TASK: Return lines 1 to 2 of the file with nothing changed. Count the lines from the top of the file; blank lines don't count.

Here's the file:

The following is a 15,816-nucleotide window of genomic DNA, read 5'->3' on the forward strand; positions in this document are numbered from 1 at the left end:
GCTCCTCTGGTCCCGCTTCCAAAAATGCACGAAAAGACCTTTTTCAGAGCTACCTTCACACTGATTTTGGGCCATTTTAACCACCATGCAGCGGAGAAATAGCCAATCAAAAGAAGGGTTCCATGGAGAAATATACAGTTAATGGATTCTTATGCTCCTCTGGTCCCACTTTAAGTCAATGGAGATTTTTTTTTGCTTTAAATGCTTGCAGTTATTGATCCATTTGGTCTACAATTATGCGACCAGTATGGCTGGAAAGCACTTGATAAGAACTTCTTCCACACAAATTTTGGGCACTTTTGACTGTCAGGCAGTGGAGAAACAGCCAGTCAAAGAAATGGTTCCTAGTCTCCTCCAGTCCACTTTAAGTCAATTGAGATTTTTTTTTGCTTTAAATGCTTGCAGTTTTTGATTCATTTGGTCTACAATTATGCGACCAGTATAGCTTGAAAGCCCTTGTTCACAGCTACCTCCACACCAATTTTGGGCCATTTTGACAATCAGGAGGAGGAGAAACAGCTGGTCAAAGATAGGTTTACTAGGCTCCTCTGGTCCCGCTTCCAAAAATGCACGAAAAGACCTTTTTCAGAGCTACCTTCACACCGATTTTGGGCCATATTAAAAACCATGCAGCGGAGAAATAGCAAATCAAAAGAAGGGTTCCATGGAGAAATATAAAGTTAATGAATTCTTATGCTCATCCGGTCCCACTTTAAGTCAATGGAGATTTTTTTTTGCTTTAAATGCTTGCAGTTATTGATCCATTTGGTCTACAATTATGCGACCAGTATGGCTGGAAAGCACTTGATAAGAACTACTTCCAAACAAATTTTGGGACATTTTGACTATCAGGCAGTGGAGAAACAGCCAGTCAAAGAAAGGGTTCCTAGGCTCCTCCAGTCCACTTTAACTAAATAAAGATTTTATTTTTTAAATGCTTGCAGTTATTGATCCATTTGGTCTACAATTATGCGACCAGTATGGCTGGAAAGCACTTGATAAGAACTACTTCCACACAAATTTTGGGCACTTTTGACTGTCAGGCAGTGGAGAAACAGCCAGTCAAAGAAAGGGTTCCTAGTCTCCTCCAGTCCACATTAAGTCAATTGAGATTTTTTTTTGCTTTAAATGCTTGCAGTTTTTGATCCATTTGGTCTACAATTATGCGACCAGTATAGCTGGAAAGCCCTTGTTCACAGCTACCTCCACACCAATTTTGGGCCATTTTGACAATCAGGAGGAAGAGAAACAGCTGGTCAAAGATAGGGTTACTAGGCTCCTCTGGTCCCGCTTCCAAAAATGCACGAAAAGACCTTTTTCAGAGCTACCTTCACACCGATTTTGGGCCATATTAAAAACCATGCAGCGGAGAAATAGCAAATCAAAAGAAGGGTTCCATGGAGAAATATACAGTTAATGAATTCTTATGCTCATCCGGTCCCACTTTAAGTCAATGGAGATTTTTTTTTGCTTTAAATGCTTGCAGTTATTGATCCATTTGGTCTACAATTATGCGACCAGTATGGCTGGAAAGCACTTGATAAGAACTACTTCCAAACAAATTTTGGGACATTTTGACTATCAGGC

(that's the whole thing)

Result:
The following is a 15,816-nucleotide window of genomic DNA, read 5'->3' on the forward strand; positions in this document are numbered from 1 at the left end:
GCTCCTCTGGTCCCGCTTCCAAAAATGCACGAAAAGACCTTTTTCAGAGCTACCTTCACACTGATTTTGGGCCATTTTAACCACCATGCAGCGGAGAAATAGCCAATCAAAAGAAGGGTTCCATGGAGAAATATACAGTTAATGGATTCTTATGCTCCTCTGGTCCCACTTTAAGTCAATGGAGATTTTTTTTTGCTTTAAATGCTTGCAGTTATTGATCCATTTGGTCTACAATTATGCGACCAGTATGGCTGGAAAGCACTTGATAAGAACTTCTTCCACACAAATTTTGGGCACTTTTGACTGTCAGGCAGTGGAGAAACAGCCAGTCAAAGAAATGGTTCCTAGTCTCCTCCAGTCCACTTTAAGTCAATTGAGATTTTTTTTTGCTTTAAATGCTTGCAGTTTTTGATTCATTTGGTCTACAATTATGCGACCAGTATAGCTTGAAAGCCCTTGTTCACAGCTACCTCCACACCAATTTTGGGCCATTTTGACAATCAGGAGGAGGAGAAACAGCTGGTCAAAGATAGGTTTACTAGGCTCCTCTGGTCCCGCTTCCAAAAATGCACGAAAAGACCTTTTTCAGAGCTACCTTCACACCGATTTTGGGCCATATTAAAAACCATGCAGCGGAGAAATAGCAAATCAAAAGAAGGGTTCCATGGAGAAATATAAAGTTAATGAATTCTTATGCTCATCCGGTCCCACTTTAAGTCAATGGAGATTTTTTTTTGCTTTAAATGCTTGCAGTTATTGATCCATTTGGTCTACAATTATGCGACCAGTATGGCTGGAAAGCACTTGATAAGAACTACTTCCAAACAAATTTTGGGACATTTTGACTATCAGGCAGTGGAGAAACAGCCAGTCAAAGAAAGGGTTCCTAGGCTCCTCCAGTCCACTTTAACTAAATAAAGATTTTATTTTTTAAATGCTTGCAGTTATTGATCCATTTGGTCTACAATTATGCGACCAGTATGGCTGGAAAGCACTTGATAAGAACTACTTCCACACAAATTTTGGGCACTTTTGACTGTCAGGCAGTGGAGAAACAGCCAGTCAAAGAAAGGGTTCCTAGTCTCCTCCAGTCCACATTAAGTCAATTGAGATTTTTTTTTGCTTTAAATGCTTGCAGTTTTTGATCCATTTGGTCTACAATTATGCGACCAGTATAGCTGGAAAGCCCTTGTTCACAGCTACCTCCACACCAATTTTGGGCCATTTTGACAATCAGGAGGAAGAGAAACAGCTGGTCAAAGATAGGGTTACTAGGCTCCTCTGGTCCCGCTTCCAAAAATGCACGAAAAGACCTTTTTCAGAGCTACCTTCACACCGATTTTGGGCCATATTAAAAACCATGCAGCGGAGAAATAGCAAATCAAAAGAAGGGTTCCATGGAGAAATATACAGTTAATGAATTCTTATGCTCATCCGGTCCCACTTTAAGTCAATGGAGATTTTTTTTTGCTTTAAATGCTTGCAGTTATTGATCCATTTGGTCTACAATTATGCGACCAGTATGGCTGGAAAGCACTTGATAAGAACTACTTCCAAACAAATTTTGGGACATTTTGACTATCAGGC